Now I have been getting an email that is being circulated by a friend which mentions this Planet X and also the Mayan calendar ending in 2012. This certainly cannot be a mere coincidence. Every few years, Christians get worked up about end times due to certain political and/or other cultural factors.
This circulated email is a Blog post written by Jack Kelley (read here) forwarded by John Terry, Director of the Revelation Files. On the RevelationFiles website, the author states one of its purposes,
The events foretold in the Bible are coming to pass before our very eyes, and it is an exciting time to be alive. Reading the newspaper or watching global events on the news time and again reveals another piece of the prophecy "puzzle" being put into place. But so much is happening, how do you keep track of it all?Over the next few posts, I would like to interact with my Dispensational friends from an Amillenial perspective. When Christians are able to cite from sources that are questionable at best, and then think that these sources somehow buttress Christ's teaching, I think it is a little time for discernment.
At The Revelation Files, we gather news from around the globe that seems to be of prophetic significance, as well as articles of interest to those of the Christian faith. We also share teachings and insights from many Bible prophecy teachers and scholars. Most people see prophecy only in the context of predicting the future, but prophecy can also serve to speak as a "thus saith the Lord" to an individual or the Body of Christ. To prophecy literally means "to speak a truth".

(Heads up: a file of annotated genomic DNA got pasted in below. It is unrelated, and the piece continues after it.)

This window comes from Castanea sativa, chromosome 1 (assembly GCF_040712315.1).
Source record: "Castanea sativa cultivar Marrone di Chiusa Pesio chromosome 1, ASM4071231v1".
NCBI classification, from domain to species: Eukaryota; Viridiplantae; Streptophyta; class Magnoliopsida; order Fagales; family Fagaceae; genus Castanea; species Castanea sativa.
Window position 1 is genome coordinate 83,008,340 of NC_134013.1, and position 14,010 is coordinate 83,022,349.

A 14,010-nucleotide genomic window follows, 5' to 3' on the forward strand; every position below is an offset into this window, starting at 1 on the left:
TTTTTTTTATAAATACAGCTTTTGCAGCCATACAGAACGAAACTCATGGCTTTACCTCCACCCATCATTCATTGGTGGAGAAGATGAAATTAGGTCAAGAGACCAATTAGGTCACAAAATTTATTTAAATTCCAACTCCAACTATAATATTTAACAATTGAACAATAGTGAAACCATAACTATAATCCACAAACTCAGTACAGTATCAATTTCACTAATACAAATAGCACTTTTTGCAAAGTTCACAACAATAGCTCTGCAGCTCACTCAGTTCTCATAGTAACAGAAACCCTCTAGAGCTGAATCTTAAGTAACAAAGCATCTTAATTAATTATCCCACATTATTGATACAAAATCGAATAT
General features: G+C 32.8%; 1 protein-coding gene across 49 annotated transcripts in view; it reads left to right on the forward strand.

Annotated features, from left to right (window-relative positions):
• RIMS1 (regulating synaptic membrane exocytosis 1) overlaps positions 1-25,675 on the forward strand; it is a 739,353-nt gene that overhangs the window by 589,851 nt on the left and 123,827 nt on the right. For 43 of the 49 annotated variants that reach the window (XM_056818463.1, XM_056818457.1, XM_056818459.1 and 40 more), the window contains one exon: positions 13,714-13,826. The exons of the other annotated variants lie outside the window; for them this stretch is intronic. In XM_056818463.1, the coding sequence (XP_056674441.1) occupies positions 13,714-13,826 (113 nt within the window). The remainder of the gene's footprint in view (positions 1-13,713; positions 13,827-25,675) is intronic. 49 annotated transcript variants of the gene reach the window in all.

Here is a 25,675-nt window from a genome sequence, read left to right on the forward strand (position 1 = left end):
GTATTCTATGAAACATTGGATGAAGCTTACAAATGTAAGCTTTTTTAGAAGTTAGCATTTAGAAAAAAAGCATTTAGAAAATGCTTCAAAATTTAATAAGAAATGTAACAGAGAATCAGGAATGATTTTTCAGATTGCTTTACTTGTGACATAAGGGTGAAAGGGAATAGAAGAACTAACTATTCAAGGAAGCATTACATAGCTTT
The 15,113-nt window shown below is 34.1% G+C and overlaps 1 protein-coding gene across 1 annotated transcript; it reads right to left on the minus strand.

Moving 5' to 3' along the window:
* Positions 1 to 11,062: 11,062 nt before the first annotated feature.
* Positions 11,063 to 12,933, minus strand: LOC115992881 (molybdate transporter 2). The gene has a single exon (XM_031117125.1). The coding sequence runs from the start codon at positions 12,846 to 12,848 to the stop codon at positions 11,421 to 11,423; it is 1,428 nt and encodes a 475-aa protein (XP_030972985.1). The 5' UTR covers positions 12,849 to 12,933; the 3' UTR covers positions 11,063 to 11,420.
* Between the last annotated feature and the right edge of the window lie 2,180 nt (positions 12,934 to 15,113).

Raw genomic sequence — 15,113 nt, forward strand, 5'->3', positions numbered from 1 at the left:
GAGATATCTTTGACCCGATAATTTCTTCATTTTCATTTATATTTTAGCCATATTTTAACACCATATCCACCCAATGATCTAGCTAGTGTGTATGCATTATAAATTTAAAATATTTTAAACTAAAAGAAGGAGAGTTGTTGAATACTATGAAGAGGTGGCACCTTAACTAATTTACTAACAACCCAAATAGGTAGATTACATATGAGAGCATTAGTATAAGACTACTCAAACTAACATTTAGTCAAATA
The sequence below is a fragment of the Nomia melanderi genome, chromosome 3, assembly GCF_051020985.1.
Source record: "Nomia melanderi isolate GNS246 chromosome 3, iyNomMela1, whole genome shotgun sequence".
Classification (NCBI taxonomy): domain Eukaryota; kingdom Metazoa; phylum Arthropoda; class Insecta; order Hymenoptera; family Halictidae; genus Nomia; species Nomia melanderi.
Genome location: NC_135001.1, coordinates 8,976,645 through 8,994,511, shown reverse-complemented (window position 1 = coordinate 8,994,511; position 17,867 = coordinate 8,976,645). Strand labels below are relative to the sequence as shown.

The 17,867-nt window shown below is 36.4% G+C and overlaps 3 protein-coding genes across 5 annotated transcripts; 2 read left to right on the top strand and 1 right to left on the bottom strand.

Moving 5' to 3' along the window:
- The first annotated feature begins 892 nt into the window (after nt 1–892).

For instance, after spending several paragraphs explaining Planet X and the Mayan Calendar issues, Kelley concludes as to the importance of this information to date setting.
What’s The Point?This is the problem when "we gather news from around the globe that seems to be of prophetic significance". We end up interpreting the Bible through what has been called "newpaper theology".
The short answer to the title question is, “No. 2012 will not bring the end of the world.” But without attempting to tie these predicted events to specific prophecies, I think it’s interesting to see how similar the Biblical descriptions of end times judgments are to the scientific view of possible coming events.
Although, as a Dispensationalist, Kelley claims to "subscribe to a literal, historical, grammatical interpretation of scripture", there is nothing in his interpretation throughout the Blog post that even follows that methodology at all. And since in the end, Kelley concludes there really is no point in linking these things together, why go to all of the trouble? The truth is, end times speculation always abounds, especially among folks whose eschatology is linked to newspaper theology/eschatology.
So yes, as an Amillenailist I agree with my Dispensational brothers that we must watch and pray for Christ's return. On the other hand, over-emphasizng end times speculations with our newspapers combined with pagan sources of myths will easily cause us to become imbalanced. Remember Y2K anyone?